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    Nearly 16 percent of 18- to 24-year-olds in Mass. identify as LGBT, report says

    According to a new report, of Mass. residents ages 18 to 24, nearly 16 percent consider themselves LGBT, while more than 10 percent of people age 25 to 34 self-identify as such.
    Joanne Rathe/Globe Staff/File
    According to a new report, of Mass. residents ages 18 to 24, nearly 16 percent consider themselves LGBT, while more than 10 percent of people age 25 to 34 self-identify as such.

    Young people in Massachusetts are more likely to identify themselves as lesbian, gay, bisexual, or transgender and mirror the diversity of the state as a whole, two nonprofit organizations said in a report released Thursday.

    But LGBT youth are also often targets of discrimination, struggle with depression, and face a greater risk of homelessness, researchers found.

    The findings are included in a lengthy report compiled by Boston Indicators, a research center at the Boston Foundation, and the Fenway Institute, the research division of Fenway Health. Public data, private research, and personal interviews were used to create a first-of-its kind examination of the LGBT community across Massachusetts.


    The state was found to be the second “gayest in the country,” after Vermont, according to researchers.

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    Of residents ages 18 to 24, nearly 16 percent consider themselves LGBT, while more than 10 percent of people age 25 to 34 self-identify as such, according to the report titled “Equality and Equity: Advancing the LGBT community in Massachusetts.”

    Conversely, less than 3 percent of residents ages 65 to 74 self-identify as LGBT, according to the report, though it’s worth noting that 92 percent of American LGBT adults say “society has become more accepting of them in the past decade.”

    One observer said that aside from a changing social climate, the ability to find information about LGBT issues has helped more young people disclose their gender identity or sexual orientation.

    “I think younger generations have more access to information in understanding our identities as LGBTQ-plus,” said Mason Dunn, executive director of the Massachusetts Transgender Political Coalition. “[When] we have a better understanding of who we are and who we know ourselves to be, we can therefore can come out at younger ages than some of the folks who are learning the terminology and coming to realizations later in life.”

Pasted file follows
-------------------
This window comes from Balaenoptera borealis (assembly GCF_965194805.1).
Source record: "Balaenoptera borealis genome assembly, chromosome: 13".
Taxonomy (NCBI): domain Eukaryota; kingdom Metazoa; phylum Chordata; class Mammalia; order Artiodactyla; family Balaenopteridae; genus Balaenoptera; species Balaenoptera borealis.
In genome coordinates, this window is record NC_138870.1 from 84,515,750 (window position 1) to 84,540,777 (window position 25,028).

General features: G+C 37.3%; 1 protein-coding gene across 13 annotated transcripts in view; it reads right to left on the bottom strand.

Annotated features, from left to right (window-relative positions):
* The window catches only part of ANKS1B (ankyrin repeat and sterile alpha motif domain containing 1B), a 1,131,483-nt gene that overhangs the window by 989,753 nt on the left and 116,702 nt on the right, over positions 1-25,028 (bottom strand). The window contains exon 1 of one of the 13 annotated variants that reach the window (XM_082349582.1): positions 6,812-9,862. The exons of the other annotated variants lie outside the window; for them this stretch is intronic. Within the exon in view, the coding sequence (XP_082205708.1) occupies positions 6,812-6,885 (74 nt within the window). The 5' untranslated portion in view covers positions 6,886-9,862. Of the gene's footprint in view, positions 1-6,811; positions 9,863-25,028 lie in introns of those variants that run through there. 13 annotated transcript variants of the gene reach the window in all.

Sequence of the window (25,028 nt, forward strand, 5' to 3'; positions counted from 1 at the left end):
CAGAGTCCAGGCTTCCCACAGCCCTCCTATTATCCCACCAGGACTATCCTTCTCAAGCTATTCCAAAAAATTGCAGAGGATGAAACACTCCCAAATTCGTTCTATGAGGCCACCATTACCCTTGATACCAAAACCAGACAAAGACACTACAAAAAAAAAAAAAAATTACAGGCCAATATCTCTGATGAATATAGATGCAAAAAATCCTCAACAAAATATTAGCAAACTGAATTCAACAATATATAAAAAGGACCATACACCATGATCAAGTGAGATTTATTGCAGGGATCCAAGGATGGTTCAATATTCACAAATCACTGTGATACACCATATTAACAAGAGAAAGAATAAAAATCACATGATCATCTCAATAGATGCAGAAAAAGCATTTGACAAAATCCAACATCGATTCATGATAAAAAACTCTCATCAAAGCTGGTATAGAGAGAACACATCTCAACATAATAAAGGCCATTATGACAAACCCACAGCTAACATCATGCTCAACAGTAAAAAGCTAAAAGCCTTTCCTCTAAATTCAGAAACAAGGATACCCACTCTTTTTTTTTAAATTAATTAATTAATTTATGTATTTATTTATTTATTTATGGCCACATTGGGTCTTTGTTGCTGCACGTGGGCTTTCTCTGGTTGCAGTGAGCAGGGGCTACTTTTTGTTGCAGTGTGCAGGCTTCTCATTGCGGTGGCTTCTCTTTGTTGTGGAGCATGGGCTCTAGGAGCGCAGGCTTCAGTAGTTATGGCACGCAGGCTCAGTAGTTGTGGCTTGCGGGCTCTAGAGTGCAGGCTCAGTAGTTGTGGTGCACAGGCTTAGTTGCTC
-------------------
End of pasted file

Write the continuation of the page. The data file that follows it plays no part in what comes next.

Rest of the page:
Researchers hope the report helps to educate the public about the state’s LGBT community.

    While statewide public health surveys have collected data on sexual orientation and gender identity, the information was usually only published in academic journals or discussed at conferences, according to the Fenway Institute.

    “[The information] hasn’t really been presented to a broad array of audiences,” said Sean Cahill, director of health policy research at the Fenway Institute. “So we thought it would be interesting to just say, ‘What do we know about the LGBT community demographic?’ and ‘What are some of the issues facing the community?’ ”

    The report also highlights LGBT rights milestones in Massachusetts.

    Boston was among the first cities in the United States to hold a gay and lesbian liberation march in 1971. A nondiscrimination law passed in 1989 provided housing and employment protection for gays and lesbians. And in 2003, Massachusetts became the first state to legalize same-sex marriage, the report notes.